Vox Day, otherwise known as Theodore Robert Beale, has previously rejected the notion that America is a “melting pot” and advocated for returning to a “traditional white Anglo-Saxon Protestant culture” through ethnic cleansing.

    In the debate, Heat Street head Mensch took the position that marital rape can exist in certain situations, when a spouse has clearly said “no.” Vox Day claimed that the only way to “withdraw [sexual] consent from marriage is to divorce.” Drawing some pushback from Mensch, Day argued that giving permanent consent in marriage is the same as signing up for the military, arguing, “You don’t get to withdraw your consent and say, ‘You know what, sergeant? I don’t feel like going out running today. I’m withdrawing my consent.’” From the debate, posted on August 14 (emphasis original):

    Vox Day: Yeah, I think it’s quite obvious that it’s not even possible for there to be anything that we describe as rape within marriage. I find it remarkable that someone would try and claim that it is beyond debate when this new concept of marital rape is not only very, very new but is in fact not even applicable to most of the human race. It’s very clear, for example, in India it’s part of the written law that it’s not possible for, even if force is involved, there cannot be rape between a man and a woman. In China the law is the same.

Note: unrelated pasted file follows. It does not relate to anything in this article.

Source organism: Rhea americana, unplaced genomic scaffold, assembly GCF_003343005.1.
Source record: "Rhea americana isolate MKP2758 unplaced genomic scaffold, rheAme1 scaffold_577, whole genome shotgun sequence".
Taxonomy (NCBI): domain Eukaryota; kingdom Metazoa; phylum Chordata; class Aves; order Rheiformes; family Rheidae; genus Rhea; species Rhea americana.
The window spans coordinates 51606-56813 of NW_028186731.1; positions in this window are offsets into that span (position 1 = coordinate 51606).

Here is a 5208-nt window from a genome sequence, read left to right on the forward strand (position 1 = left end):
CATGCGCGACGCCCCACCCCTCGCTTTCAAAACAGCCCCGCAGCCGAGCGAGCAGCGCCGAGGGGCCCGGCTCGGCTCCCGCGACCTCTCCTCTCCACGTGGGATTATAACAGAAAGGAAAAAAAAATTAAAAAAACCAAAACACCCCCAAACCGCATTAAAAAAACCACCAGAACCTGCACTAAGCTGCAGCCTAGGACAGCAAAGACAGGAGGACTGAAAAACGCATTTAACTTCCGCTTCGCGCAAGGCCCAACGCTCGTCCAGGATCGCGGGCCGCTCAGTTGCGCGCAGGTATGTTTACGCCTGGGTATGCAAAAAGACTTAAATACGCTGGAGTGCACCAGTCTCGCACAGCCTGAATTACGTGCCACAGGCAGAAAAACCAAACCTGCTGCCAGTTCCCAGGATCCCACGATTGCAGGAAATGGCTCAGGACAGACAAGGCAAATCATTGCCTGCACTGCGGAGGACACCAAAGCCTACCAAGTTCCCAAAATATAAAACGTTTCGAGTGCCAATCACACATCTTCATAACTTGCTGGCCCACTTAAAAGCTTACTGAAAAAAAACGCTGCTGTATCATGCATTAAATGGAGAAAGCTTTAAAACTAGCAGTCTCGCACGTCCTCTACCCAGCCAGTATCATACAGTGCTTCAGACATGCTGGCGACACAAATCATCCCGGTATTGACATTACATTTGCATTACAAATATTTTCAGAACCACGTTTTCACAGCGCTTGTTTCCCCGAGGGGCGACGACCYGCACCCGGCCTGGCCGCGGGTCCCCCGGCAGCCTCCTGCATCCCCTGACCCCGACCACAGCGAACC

LM: Mm-hmm (affirmative) but there’s a difference between saying what the law is and saying what is morally right. You would agree that just because somebody says something is a law doesn’t make it so. Let’s just start with that basic principle.

    Vox: There’s huge difference between morality and legality. I’d be the first to agree with that. The fact of the matter is that the concept of marital rape hangs on consent and because marriage is and has always granted consent, the act of marriage is a granting of consent, therefore it’s not possible for the consent to be withdrawn and then for rape to happen. In fact, the concept of marital rape is created by the cultural Marxists in an attempt to destroy the family and to destroy the institution of marriage.

    LM: I’m going to say that that’s patent nonsense. If you consent to something once it doesn’t mean that you’ve given a blanket consent to it forever. We agree on the definition of rape – that rape is when one party forces sex on the other without their consent?

    Vox: Yes.

    LM: Good. We go that far. Your argument then hinges on the statement that to get married is to give an all time consent forever to sex with your spouse?

    Vox: Exactly. It’s no different than when you join the army. You only have to join the army once. You don’t get the choice to consent to obey orders every single time an order is given. In certain arrangements, and marriage is one of them, the agreement is a lasting one and that’s why it’s something that should not be entered into lightly.

    […]

    Vox: The only way that you can withdraw consent from marriage is to divorce.

    LM: Who says?